When I finish, he's still not done. It's only when I do my cardio that he will wrap it up, meaning that he has spent about ninety minutes or more just on biceps, performing at least eight to ten exercises for four or five sets each.
Respected bodybuilding guru John Parrillo has been famously quoted as saying there is no such thing as overtraining, only under-eating and under-sleeping. Even John would have to take issue with Scott's methods.
I had watched this go on for months and was committed to staying out of his business. After having been lashed out at by defensive types over the years when I tried to offer unsolicited advice that they were in dire need of, I had a strict policy of non-interference. If asked, I will help. Otherwise I let people continue on in ignorance, failing to see results.
An Excuse To Meddle
Of course, I will use any type of approach as an excuse to meddle. John Parrillo sends me a little stack of his magazine every month (where this series appears), and after distributing them to family members and hoarding a couple at home to look at when I am truly old someday and want to wax nostalgic over my once-muscular body, I bring the rest to the gym and leave them on the magazine rack next to People, Car and Driver, and the rest of the reading material that keeps members occupied on the cardio machines if they choose not to watch the little TV's that they all have mounted on them now.
The kids didn't seem to be much into reading, so they rarely went near the rack. But one day last week, Scott picked up a copy of and was flipping through the pages. I was only ten or twelve feet away on a stair stepper. He stopped and squinted at the page, then looked over at me. This happened three times before I finally got sick of it and blurted out, "Yes, that's me in the picture."
He ambled over. It had been chest day for him, and his pecs were red and swollen behind his wife-beater tank top (Scott seemed to move in both groups and would wear both of their clothing styles at various times). His chest was also a bit droopy, as he did tons of flat benching with the bar, dumbbells, Smith and Hammer Strength machines, as well as endless sets of cable crossovers, but very little incline work for the upper chest.
"How did you get your abs like that?" was his question, which I had no intention of answering. Instead, I saw my chance to jump right in and criticize his training.
"You know, you have a pretty good physique shaping up," I replied, catching him off-guard. If I moved fast, he would forget about the abs. That was good, because I had forgotten about mine lately by eating more junk than usual, and they were seriously blurred out.
"Oh, thanks," he said, looking around and wondering if he should bolt.
"You know, you could have a much better physique if you gave your muscles a chance to grow." This clearly addled him, as he just looked at me like I was crazy. Which I'm not, at least according to the court-appointed psychiatrist. I continued.
Stimulate Don't Annihilate
"I see you in here all the time, and you train pretty hard," I said. "But you're doing way too much for each muscle group. Have you ever heard of a guy named Lee Haney?" Scott shrugged.
"Eight-time Mr. Olympia? Totally Awesome? Nothing?" Scott stared back at me blankly. "That's okay, he's been retired since you were in kindergarten. Lee was a smart guy. He never had a training injury to speak of, and he went out a winner. When it came to training, Haney had a very famous saying, 'stimulate, don't annihilate.' Do you know what that means?"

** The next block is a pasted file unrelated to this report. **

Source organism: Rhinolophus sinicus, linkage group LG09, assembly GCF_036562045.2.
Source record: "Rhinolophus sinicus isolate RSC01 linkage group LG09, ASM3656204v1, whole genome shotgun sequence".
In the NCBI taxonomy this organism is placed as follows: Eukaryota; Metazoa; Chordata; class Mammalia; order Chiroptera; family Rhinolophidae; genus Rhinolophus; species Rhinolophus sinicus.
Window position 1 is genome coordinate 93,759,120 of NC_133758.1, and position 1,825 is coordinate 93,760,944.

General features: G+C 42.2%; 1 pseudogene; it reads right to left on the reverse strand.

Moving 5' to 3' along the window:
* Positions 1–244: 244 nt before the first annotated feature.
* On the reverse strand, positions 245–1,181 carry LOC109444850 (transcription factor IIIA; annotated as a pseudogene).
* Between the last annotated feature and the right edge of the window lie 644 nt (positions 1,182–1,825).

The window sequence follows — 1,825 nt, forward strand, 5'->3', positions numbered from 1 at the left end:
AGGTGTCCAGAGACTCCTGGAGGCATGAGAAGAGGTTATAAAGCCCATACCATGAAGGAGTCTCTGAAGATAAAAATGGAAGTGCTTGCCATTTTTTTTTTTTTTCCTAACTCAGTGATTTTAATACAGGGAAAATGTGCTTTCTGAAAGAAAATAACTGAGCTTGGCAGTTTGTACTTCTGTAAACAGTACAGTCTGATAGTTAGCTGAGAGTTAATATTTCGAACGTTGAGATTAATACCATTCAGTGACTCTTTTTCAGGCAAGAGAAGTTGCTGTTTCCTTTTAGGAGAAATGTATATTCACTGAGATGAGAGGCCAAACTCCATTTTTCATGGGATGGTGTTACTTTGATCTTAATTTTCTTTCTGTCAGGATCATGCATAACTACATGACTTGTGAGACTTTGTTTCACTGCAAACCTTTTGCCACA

"Not really," Scott said.
"It means that you should work the muscle hard enough to stimulate growth, but not over-work it with so much exercise that it can't recover and grow. Tell me, are you trying to get bigger?"
"Yeah, of course," he shot back. "Why else would I be in here every day?"
"Trust me when I tell you that if you did half as much as you are doing now, you would probably put on ten pounds of muscle in the next month."
That hooked him, and we spent the next twenty minutes going over changes he needed to make with his training and eating. It turned out he wasn't eating nearly enough protein or calories, so I briefly informed him that he needed to add a couple more quality meals plus a shake or two a day to his current nutrition plan.
I also explained that he needed to work each muscle group equally, even if he wasn't interested in ever competing as a bodybuilder, which he wasn't. Hitting the big muscle groups like the back and legs stimulates overall growth, and being proportionate all over makes anybody look more impressive.
Not Such Bad Kids
When it was over, he rejoined the Gottis and the Abercrombies, who had convened at our juice bar to discuss such crucial topics as the best illegal music downloading programs, and who had dumped his girlfriend or had been dumped recently, so that newly available girls could be asked to 'hook up' that weekend by those in need of female companionship.
Looking at them, I had to conclude that they weren't really such a bad bunch of kids. And no doubt, older adults had once looked upon my friends and I with disgust in my obnoxious teenage years in the Eighties.
I glanced over at my reflection in the mirror, so close I could reach out and touch it, and couldn't help but notice a few gray hairs peppering my coif. I made a mental note to pick up some Grecian Formula if it got much worse. I thought again, and picked up my cell phone to call Janet.
"I'm afraid I'm going to be a bit late, babe," I informed her. "I need to stop by the mall to get some clothes at Abercrombie, then to that auto place on Route 138 to look into some fly new rims for my Infiniti." I had made up my mind. I would get old someday, for sure, but not quite yet.Recommended Articles
About The Author:
Ron Harris is the author of "Real Bodybuilding: Muscle Truth from 25 Years in the Trenches," available at www.ronharrismuscle.com.